Inside the club, the smoke machine was working overtime, meaning Yushy and I were losing each other within five feet of one another. A crowd of about 50 people who were in their late teens and early 20s gathered around the decks, glow sticks in hand. At 24, I felt pretty much ancient. The venue ran a strict “doubles only” drinks policy – not that this seemed to trouble the crowd. You could easily walk up to the bar and get served in seconds. Occasionally, a group would stumble over to order a round of sambucca. There was little sight of any other substance – no keys being sniffed on the dancefloor or suspiciously long toilet queues – other than one stoner who got ushered out after trying to roll a zoot in the smoking area. Then again, it was a Thursday.  

A DJ behind the decks in front of a dancefloor.

On the dancefloor.

Dhadra’s dream is to create a space for new-wave dance music, with friendsand upcoming DJs behind the decks. Glowsticks were hoisted in the air every time a remix of PinkPantheress and Nia Archives came on. But even less mainstream acts like Piri – who has found success through TikTok – kept the crowd loose in between deeper garage cuts. It very quickly became apparent that the room was split in two – just over half of the attendees knew Dhadra personally, while the rest had heard about his birthday from his video. Dhadra’s friends were just happy to celebrate his birthday with him. The crowd from TikTok seemed generally disappointed that it wasn't a wild street party with people lighting cars on fire.

"I can't lie, I expected it to be like Project X, as it was advertised,” said a guy in a black bodywarmer and a fitted cap turned to the side, who gave his name as “Big Rammers”. “I thought it was going to be some house party. I thought there'd be feds turning up and it'd be massive. I turned up and it's some club ting, bro, with one floor. It's kinda dead, I can't lie." 

People on a dancefloor with red strobes

The dancefloor.

Despite the clear division in the room, there was one thing both sides agreed on: UK clubbing is dying. "I never want to go the club," one partygoer told me. "I'd much rather go to a rave or a house party. It's all about the crowd of people and the vibe of the night. Clubs just don't do it right."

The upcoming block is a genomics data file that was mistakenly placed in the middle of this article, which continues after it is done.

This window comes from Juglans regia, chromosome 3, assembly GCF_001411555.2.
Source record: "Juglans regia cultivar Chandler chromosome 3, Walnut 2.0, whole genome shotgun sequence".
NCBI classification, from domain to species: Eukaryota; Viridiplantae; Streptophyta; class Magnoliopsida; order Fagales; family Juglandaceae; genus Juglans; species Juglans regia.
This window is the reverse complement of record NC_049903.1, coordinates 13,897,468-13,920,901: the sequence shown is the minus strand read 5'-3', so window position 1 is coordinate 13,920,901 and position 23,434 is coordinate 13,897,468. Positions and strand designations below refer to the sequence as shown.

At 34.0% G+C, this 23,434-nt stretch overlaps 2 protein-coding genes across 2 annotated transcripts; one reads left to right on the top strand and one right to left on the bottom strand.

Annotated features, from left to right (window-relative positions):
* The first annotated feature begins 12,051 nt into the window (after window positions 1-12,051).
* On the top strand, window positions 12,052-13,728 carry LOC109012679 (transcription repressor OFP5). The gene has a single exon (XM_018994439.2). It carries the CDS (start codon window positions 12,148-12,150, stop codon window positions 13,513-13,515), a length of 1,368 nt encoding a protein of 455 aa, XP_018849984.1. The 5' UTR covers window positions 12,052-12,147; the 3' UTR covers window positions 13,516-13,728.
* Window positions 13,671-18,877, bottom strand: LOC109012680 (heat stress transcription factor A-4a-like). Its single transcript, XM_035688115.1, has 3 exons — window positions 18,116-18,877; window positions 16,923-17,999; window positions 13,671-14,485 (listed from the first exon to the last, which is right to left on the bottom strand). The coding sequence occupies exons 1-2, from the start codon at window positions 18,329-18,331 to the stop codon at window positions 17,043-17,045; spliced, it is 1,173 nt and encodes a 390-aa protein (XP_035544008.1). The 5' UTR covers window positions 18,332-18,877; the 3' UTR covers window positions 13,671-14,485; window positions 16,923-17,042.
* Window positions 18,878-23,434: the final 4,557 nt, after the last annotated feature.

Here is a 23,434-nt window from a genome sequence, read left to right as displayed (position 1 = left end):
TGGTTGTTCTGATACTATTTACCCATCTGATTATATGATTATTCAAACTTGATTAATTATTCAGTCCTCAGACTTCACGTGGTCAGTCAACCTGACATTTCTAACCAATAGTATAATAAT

Dhadra, Sharma and the attendees all spoke of disliking traditional, established clubs and their preference for nights organised by like-minded people in their peer group – music lovers who are more likely to play dance artists like 22-year-old Maisi, who performed on the night and has built a 142,000-strong following on TikTok thanks to her offbeat liquid D&B and funny videos. While the night might not be akin to the Project X chaos that some people anticipated, it's certainly pandering to an audience that feels misrepresented by event organisers. 

Posters advertising a Project X party

Posters advertising Dhadra's party.

"Clubs are not representing our generation's music," Sharma texted me through his pounding headache the day afterwards. The increasing cost of a club ticket might also be a factor, he adds: "Clubs have so much money and power and have completely missed our generation's needs but, for some reason, we still go to them." (Dhadra’s night, for the record, was free if you got tickets early, rising to £6 for latecomers.)

Since Dhadra’s TikTok, other content creators have begun adopting the viral marketing tactic of posting what appears to be an open invite to a #ProjectX house party – complete with road address – only to subsequently reveal that it’s a ticketed event or official night. In March, London musician Ella Eliza made a similar video advertising the “biggest party I’ve ever thrown”, and then followed up with a video that she really meant it was her “headline show and now 1.7m teenagers will show up… just to wreck the venue”. 


Maybe this is emblematic of a generation of savvy marketers; rather than host a wild night that actually gets out of control, they just want to project the promise and aesthetic of one. After all, who wants to be responsible when the police actually get called and your mum’s Princess Diana memorial plate gets smashed? 

For those who stuck around for Dhadra’s birthday, the aesthetic misaligning with the actual event didn't matter. As PinkPantheress boomed through the speakers for the second time, Dhadra climbed the decks, glow stick in hand, while around a hundred strangers and friends cheered him from below. This may not have been a Gen Z version of a Skins party or even a Project X party, but that was never the point for him. He just wanted a fun event to celebrate his 21st birthday party. The next day, I texted him to ask how he found the night. "BEST BIRTHDAY EVER!" he replied. 

A man holding a glow stick on top of DJ decks

The birthday boy on top of the decks.